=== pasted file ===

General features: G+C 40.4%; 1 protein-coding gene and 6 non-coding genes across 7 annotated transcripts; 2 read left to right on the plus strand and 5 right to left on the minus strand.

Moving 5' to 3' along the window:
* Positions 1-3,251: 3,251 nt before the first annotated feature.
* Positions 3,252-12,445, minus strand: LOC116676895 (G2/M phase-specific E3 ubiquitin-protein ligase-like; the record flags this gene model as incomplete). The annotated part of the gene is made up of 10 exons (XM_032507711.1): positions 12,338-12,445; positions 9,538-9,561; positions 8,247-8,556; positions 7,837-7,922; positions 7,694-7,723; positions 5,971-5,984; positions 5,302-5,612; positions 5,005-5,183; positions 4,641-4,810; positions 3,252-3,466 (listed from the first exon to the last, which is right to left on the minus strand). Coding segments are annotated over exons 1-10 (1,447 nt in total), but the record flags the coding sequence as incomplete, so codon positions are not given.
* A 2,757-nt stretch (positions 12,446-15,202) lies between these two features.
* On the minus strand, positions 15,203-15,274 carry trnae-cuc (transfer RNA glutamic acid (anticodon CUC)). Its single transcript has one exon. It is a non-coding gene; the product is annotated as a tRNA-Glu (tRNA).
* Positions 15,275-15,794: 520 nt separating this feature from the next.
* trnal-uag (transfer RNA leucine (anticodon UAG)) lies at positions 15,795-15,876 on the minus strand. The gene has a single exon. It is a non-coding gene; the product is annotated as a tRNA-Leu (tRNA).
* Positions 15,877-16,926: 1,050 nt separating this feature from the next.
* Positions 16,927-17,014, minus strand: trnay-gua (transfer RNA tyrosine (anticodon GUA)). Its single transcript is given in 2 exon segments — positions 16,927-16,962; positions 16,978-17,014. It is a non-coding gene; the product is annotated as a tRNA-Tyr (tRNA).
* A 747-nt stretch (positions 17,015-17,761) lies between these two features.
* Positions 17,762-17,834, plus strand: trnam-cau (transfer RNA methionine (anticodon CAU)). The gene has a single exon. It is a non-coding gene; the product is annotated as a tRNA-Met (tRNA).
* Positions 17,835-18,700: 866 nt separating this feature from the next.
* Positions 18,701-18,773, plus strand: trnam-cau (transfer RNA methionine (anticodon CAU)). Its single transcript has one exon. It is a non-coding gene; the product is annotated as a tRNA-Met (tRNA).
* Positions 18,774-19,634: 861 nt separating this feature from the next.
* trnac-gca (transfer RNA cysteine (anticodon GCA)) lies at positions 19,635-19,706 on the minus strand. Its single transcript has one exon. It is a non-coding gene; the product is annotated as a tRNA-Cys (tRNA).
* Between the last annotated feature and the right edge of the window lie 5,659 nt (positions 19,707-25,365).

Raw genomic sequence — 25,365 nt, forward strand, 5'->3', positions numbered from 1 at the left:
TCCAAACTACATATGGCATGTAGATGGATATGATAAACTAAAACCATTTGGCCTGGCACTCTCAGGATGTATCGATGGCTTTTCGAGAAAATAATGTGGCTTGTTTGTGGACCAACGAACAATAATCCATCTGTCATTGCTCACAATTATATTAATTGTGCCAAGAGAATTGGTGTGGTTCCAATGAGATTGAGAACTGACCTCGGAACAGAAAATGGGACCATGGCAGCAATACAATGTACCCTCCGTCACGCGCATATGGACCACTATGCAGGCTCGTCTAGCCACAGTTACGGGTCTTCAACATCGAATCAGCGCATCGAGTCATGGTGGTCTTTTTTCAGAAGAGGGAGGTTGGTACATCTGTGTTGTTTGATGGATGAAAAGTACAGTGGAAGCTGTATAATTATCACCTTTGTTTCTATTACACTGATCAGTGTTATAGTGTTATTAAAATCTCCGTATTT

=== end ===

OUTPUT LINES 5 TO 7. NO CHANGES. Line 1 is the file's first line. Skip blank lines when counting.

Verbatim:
* A 2,757-nt stretch (positions 12,446-15,202) lies between these two features.
* On the minus strand, positions 15,203-15,274 carry trnae-cuc (transfer RNA glutamic acid (anticodon CUC)). Its single transcript has one exon. It is a non-coding gene; the product is annotated as a tRNA-Glu (tRNA).
* Positions 15,275-15,794: 520 nt separating this feature from the next.